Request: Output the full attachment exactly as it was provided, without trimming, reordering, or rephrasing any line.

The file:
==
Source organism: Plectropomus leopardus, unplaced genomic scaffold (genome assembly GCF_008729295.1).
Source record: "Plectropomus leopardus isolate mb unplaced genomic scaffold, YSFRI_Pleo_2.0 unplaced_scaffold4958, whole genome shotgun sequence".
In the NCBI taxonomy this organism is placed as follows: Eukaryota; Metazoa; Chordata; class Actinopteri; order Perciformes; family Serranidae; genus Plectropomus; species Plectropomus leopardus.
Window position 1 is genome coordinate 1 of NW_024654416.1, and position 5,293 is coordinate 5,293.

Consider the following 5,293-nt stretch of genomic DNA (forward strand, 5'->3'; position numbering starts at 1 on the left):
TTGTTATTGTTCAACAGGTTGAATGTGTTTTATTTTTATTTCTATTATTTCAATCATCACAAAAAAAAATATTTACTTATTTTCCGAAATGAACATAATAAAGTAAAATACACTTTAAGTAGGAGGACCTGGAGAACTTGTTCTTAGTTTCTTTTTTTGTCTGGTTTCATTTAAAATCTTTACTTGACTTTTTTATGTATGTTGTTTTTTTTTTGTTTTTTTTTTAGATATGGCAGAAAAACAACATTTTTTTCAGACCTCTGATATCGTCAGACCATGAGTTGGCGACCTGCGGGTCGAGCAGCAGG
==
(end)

Source organism: Plectropomus leopardus, unplaced genomic scaffold (genome assembly GCF_008729295.1).
Source record: "Plectropomus leopardus isolate mb unplaced genomic scaffold, YSFRI_Pleo_2.0 unplaced_scaffold4958, whole genome shotgun sequence".
In the NCBI taxonomy this organism is placed as follows: Eukaryota; Metazoa; Chordata; class Actinopteri; order Perciformes; family Serranidae; genus Plectropomus; species Plectropomus leopardus.
Window position 1 is genome coordinate 1 of NW_024654416.1, and position 5,293 is coordinate 5,293.

Consider the following 5,293-nt stretch of genomic DNA (forward strand, 5'->3'; position numbering starts at 1 on the left):
TTGTTATTGTTCAACAGGTTGAATGTGTTTTATTTTTATTTCTATTATTTCAATCATCACAAAAAAAAATATTTACTTATTTTCCGAAATGAACATAATAAAGTAAAATACACTTTAAGTAGGAGGACCTGGAGAACTTGTTCTTAGTTTCTTTTTTTGTCTGGTTTCATTTAAAATCTTTACTTGACTTTTTTATGTATGTTGTTTTTTTTTTGTTTTTTTTTTAGATATGGCAGAAAAACAACATTTTTTTCAGACCTCTGATATCGTCAGACCATGAGTTGGCGACCTGCGGGTCGAGCAGCAGG